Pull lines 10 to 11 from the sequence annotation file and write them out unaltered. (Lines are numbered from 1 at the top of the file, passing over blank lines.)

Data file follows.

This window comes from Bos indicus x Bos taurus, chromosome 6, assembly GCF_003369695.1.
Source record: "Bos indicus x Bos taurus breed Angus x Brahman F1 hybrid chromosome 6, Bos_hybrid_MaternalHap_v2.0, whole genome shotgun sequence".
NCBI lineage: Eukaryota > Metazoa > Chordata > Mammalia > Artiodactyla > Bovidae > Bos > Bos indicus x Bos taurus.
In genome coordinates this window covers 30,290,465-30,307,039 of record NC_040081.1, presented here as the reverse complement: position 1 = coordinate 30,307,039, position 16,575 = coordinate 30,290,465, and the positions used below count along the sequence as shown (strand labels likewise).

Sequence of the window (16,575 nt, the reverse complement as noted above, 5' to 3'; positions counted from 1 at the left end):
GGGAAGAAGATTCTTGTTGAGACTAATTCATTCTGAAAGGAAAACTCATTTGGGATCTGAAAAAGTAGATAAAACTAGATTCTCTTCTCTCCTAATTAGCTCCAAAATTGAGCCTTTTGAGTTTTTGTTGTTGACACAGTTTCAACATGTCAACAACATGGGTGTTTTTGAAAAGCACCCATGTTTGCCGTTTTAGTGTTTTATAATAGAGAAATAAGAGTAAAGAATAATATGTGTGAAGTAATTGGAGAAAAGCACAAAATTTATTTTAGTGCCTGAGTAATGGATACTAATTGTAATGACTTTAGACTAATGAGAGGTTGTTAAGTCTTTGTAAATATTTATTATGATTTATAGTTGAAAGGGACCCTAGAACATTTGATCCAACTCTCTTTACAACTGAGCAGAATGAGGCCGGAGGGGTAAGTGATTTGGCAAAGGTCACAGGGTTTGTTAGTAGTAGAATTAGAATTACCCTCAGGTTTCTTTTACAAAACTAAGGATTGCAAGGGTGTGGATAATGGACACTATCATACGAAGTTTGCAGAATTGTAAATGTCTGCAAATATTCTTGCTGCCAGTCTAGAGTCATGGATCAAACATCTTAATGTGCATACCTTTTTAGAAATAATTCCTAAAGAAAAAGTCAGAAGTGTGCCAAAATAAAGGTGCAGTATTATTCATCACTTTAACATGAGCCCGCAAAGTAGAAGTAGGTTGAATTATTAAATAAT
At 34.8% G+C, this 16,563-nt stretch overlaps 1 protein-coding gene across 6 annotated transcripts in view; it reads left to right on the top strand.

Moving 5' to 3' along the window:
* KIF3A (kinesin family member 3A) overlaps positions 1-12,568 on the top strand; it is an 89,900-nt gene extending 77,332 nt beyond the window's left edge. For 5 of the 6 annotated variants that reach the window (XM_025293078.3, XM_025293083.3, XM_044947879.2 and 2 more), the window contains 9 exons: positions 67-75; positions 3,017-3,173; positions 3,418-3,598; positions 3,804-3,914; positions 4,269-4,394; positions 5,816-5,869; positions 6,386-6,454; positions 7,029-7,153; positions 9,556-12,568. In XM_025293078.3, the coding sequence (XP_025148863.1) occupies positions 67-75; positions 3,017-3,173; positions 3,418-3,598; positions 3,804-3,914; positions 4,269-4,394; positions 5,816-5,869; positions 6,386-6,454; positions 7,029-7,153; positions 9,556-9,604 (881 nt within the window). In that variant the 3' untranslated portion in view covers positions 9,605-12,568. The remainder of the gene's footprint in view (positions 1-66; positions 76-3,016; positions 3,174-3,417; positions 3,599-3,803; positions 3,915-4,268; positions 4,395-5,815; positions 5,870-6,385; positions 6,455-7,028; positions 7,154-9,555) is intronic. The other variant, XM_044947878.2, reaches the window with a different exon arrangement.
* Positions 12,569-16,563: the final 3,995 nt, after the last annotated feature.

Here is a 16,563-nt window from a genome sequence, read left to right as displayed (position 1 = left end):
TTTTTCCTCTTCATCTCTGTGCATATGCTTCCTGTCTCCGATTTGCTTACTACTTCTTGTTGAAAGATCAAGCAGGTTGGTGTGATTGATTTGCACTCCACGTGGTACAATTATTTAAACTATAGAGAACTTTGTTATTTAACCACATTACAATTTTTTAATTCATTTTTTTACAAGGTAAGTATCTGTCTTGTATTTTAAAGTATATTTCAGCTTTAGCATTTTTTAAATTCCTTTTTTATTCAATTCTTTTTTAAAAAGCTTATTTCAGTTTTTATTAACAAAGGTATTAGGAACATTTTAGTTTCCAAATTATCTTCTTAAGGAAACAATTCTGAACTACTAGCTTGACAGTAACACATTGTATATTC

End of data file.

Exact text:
* Positions 12,569-16,563: the final 3,995 nt, after the last annotated feature.

Here is a 16,563-nt window from a genome sequence, read left to right as displayed (position 1 = left end):